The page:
A mujahid is one who strives or struggles on behalf of Islam; mujahideen is the plural of the same word. The word mujahid is an Arabic participle drawn from the same root as the Arabic word jihad, to strive or struggle.
The term is most frequently used in reference to the self named Afghan mujahideen, the guerrilla fighters who battled the Soviet army from 1979 – 1989, when the Soviets withdrew in defeat. The Soviets invaded in December, 1979 in order to provide support a recently installed pro-Soviet prime minister, Babrak Karmal.
The mujahideen were fighters from the mountainous areas of the largely rural country, and also maintained bases in Pakistan. They were entirely independent of the government. Mujahideen fought under the command of tribal leaders, who also headed Islamist political parties, which ranged from radical to moderate. The mujahideen received arms by way of Pakistan and Iran, both of which share a border. They made use of an arsenal of guerrilla tactics to thwart the Soviets, such as laying ambushes or blowing up gas pipelines between the two countries. They were estimated to be about 90,000 strong in the mid-1980s.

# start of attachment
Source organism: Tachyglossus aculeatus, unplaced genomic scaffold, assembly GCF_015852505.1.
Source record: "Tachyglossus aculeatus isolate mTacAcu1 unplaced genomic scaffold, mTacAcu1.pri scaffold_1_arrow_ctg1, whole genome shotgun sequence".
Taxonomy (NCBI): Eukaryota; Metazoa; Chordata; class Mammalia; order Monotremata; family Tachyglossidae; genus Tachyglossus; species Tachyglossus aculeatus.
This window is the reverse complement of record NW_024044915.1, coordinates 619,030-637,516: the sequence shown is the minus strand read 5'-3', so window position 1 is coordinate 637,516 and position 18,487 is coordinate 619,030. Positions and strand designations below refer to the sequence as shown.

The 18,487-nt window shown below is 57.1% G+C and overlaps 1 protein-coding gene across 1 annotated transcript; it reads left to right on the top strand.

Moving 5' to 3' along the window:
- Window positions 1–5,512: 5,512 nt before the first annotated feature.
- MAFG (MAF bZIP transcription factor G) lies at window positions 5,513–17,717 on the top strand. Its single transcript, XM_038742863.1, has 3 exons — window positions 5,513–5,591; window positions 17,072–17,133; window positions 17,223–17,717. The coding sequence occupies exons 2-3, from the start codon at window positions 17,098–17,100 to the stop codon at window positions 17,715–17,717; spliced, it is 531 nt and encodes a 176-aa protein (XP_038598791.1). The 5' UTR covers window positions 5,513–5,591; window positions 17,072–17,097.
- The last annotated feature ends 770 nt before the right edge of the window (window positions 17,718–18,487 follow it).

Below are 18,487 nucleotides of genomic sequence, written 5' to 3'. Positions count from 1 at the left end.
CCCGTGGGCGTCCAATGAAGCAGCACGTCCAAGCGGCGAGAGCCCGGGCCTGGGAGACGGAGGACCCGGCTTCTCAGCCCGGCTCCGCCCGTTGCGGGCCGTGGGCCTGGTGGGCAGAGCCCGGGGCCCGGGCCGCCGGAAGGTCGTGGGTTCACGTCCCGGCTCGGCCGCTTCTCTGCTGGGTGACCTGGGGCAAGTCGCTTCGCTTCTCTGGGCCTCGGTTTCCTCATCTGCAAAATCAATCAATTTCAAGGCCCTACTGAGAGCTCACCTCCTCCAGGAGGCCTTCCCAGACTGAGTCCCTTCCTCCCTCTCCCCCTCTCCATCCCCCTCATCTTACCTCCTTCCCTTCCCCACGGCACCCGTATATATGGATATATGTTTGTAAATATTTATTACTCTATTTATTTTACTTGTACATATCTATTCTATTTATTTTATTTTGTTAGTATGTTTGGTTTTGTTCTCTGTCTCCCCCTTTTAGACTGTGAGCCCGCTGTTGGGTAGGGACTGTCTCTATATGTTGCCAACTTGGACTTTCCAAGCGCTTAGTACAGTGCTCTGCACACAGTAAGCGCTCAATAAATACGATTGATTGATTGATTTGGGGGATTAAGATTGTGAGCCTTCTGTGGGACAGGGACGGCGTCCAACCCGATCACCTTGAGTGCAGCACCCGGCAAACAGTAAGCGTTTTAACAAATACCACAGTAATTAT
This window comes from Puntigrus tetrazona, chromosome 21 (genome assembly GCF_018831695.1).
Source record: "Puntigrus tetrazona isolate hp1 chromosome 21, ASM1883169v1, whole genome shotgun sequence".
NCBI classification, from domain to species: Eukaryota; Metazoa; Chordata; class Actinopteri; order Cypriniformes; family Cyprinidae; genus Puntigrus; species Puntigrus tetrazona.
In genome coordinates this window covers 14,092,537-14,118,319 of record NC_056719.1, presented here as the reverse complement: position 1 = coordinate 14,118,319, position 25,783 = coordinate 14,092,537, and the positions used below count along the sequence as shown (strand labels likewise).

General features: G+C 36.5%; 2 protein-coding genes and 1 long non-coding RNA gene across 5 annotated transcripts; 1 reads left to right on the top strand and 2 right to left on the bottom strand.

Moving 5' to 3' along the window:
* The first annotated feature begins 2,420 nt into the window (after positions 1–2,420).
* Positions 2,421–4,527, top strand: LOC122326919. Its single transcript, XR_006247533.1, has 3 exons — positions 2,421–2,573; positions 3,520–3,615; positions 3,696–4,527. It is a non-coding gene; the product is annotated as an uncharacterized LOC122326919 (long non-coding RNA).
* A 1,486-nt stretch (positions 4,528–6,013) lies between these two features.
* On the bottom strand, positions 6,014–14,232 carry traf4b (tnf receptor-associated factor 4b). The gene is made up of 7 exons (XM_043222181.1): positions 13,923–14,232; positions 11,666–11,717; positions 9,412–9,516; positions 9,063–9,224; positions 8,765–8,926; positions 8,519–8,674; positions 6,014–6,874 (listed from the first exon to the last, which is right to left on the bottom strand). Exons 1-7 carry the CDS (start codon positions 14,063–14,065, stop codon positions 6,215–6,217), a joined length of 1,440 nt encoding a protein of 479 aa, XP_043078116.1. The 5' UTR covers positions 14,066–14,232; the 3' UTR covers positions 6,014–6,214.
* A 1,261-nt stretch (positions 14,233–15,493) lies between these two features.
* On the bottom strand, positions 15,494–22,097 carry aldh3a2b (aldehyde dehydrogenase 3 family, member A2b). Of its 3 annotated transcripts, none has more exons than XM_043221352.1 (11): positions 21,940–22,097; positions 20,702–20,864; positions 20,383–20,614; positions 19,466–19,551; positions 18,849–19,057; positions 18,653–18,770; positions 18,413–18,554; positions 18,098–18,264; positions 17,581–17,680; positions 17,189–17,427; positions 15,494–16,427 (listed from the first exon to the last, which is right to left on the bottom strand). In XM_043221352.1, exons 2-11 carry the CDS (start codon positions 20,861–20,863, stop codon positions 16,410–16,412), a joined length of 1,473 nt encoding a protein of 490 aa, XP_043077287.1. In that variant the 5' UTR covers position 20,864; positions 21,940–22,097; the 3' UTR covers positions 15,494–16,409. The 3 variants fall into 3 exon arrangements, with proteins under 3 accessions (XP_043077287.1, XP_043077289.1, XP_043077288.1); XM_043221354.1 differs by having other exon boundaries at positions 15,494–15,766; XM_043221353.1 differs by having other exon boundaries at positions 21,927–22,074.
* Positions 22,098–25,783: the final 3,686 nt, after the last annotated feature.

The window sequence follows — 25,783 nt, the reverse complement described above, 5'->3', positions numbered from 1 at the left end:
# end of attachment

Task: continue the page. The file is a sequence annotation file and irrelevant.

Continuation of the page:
The Afghan mujahideen were not seeking to wage an aggressive jihad beyond national boundaries, but were rather fighting a nationalist war against an occupier. The language of Islam helped unify a population that was—and still is--otherwise very heterogonous: Afghans have many tribal, ethnic and linguistic differences. After the war ended in 1989, these different factions returned to their previous divisiveness and fought each other, until the Taliban established rule in 1991.
These unorganized guerrilla warriors were viewed as outlaws by their Soviet enemy and as "freedom fighters" by the Reagan Administration in the U.S., which supported the 'enemy of its enemy,' the Soviet Union.
Alternate Spellings: mujahedeen, mujahedin